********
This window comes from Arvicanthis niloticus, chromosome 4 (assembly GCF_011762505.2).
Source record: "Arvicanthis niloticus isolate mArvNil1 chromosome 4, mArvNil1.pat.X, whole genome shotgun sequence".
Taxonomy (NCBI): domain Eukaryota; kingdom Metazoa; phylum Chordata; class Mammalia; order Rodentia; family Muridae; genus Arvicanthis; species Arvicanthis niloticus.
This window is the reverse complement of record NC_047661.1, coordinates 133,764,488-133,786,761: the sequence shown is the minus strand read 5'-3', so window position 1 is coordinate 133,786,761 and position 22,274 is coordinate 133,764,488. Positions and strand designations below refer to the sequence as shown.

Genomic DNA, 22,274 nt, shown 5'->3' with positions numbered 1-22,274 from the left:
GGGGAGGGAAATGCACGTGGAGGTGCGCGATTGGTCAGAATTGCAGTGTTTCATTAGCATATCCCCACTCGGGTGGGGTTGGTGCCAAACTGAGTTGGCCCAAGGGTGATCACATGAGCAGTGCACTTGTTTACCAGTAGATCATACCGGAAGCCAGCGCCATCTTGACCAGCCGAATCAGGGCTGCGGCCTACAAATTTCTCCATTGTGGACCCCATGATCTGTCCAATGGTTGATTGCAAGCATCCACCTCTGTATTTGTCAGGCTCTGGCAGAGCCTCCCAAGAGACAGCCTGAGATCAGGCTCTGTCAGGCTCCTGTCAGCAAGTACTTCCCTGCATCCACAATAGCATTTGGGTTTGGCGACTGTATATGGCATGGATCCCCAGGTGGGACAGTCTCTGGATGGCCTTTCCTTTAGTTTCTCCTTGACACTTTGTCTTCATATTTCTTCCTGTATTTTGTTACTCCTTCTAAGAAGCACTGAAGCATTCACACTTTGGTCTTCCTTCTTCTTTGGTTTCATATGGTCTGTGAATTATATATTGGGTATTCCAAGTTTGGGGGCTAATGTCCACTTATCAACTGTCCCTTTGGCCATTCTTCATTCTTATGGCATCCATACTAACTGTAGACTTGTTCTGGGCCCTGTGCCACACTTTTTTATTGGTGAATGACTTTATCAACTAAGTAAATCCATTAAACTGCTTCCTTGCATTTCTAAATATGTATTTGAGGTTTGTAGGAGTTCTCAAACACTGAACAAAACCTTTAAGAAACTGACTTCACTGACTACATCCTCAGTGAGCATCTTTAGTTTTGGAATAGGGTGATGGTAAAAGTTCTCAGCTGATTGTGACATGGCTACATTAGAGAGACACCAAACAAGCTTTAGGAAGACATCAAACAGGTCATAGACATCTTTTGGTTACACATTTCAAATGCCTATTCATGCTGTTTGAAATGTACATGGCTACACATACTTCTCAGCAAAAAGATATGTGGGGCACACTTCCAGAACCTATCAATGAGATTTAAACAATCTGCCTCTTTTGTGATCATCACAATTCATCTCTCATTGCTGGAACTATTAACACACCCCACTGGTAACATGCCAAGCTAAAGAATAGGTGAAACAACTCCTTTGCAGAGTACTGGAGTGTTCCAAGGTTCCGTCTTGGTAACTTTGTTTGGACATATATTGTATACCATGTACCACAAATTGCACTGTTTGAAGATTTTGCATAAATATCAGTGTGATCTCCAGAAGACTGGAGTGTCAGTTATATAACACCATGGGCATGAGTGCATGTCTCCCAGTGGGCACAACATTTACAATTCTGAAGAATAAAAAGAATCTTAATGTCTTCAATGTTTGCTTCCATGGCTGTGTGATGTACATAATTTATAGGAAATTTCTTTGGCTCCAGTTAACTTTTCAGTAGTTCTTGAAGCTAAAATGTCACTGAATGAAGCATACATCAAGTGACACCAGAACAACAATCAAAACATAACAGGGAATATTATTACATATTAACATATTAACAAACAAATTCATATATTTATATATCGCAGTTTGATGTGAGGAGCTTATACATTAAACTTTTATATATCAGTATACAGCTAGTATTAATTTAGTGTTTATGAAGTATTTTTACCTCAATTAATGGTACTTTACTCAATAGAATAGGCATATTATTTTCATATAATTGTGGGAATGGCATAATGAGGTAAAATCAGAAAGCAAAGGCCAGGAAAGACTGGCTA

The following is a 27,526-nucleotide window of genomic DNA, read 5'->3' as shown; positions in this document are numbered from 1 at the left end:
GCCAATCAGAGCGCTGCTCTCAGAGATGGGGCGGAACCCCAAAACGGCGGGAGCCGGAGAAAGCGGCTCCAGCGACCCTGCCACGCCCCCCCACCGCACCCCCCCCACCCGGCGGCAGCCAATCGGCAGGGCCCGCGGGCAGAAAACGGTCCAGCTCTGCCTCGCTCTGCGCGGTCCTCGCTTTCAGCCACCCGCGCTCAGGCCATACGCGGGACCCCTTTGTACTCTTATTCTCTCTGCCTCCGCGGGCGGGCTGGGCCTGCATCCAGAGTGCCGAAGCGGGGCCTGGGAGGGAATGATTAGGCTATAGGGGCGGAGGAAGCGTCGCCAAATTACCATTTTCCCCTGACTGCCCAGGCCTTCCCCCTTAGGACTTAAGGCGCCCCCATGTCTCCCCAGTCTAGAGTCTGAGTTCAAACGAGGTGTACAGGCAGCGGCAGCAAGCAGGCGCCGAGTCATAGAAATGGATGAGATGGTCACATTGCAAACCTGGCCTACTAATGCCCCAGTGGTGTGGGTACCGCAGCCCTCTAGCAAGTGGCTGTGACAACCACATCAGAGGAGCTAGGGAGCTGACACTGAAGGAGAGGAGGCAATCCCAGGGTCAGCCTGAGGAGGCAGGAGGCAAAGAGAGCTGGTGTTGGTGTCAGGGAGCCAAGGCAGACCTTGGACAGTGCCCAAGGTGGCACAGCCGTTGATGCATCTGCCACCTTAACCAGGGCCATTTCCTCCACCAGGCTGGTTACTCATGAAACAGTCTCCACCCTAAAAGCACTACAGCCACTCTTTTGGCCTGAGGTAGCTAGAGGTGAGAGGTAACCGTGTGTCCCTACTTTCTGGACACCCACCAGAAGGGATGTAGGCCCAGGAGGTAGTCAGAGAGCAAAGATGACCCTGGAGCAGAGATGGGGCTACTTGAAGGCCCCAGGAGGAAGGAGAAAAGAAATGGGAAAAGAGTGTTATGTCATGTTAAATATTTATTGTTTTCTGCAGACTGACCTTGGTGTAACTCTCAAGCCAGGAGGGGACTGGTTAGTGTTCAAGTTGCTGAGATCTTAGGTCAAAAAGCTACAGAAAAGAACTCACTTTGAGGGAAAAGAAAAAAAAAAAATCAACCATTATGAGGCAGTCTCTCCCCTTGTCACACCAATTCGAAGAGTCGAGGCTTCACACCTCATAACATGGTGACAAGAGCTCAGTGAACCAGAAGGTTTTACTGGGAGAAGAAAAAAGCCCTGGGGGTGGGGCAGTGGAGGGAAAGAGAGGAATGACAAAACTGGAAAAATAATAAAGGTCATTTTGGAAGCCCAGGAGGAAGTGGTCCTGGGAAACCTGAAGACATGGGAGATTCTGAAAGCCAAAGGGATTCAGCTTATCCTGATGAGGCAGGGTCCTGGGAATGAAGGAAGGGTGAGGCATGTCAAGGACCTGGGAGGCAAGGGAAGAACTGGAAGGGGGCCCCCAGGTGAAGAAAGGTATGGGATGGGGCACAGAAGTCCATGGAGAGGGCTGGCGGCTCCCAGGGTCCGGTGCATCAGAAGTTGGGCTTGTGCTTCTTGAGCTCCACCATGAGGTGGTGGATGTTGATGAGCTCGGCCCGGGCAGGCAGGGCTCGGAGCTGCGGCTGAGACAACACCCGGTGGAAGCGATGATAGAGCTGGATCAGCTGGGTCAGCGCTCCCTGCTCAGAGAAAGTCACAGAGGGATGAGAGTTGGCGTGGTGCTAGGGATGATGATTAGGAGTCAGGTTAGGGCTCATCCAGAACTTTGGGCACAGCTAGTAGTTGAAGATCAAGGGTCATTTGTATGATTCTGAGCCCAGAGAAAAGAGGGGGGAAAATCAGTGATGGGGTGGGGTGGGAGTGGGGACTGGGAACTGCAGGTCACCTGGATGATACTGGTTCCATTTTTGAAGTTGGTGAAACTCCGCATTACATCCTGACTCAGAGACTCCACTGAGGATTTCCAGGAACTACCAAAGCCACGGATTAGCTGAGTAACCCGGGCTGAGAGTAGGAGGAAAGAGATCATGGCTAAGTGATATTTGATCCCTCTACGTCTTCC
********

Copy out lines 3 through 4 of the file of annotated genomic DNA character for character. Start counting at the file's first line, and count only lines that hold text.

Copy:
Taxonomy (NCBI): domain Eukaryota; kingdom Metazoa; phylum Chordata; class Mammalia; order Rodentia; family Muridae; genus Arvicanthis; species Arvicanthis niloticus.
This window is the reverse complement of record NC_047661.1, coordinates 133,764,488-133,786,761: the sequence shown is the minus strand read 5'-3', so window position 1 is coordinate 133,786,761 and position 22,274 is coordinate 133,764,488. Positions and strand designations below refer to the sequence as shown.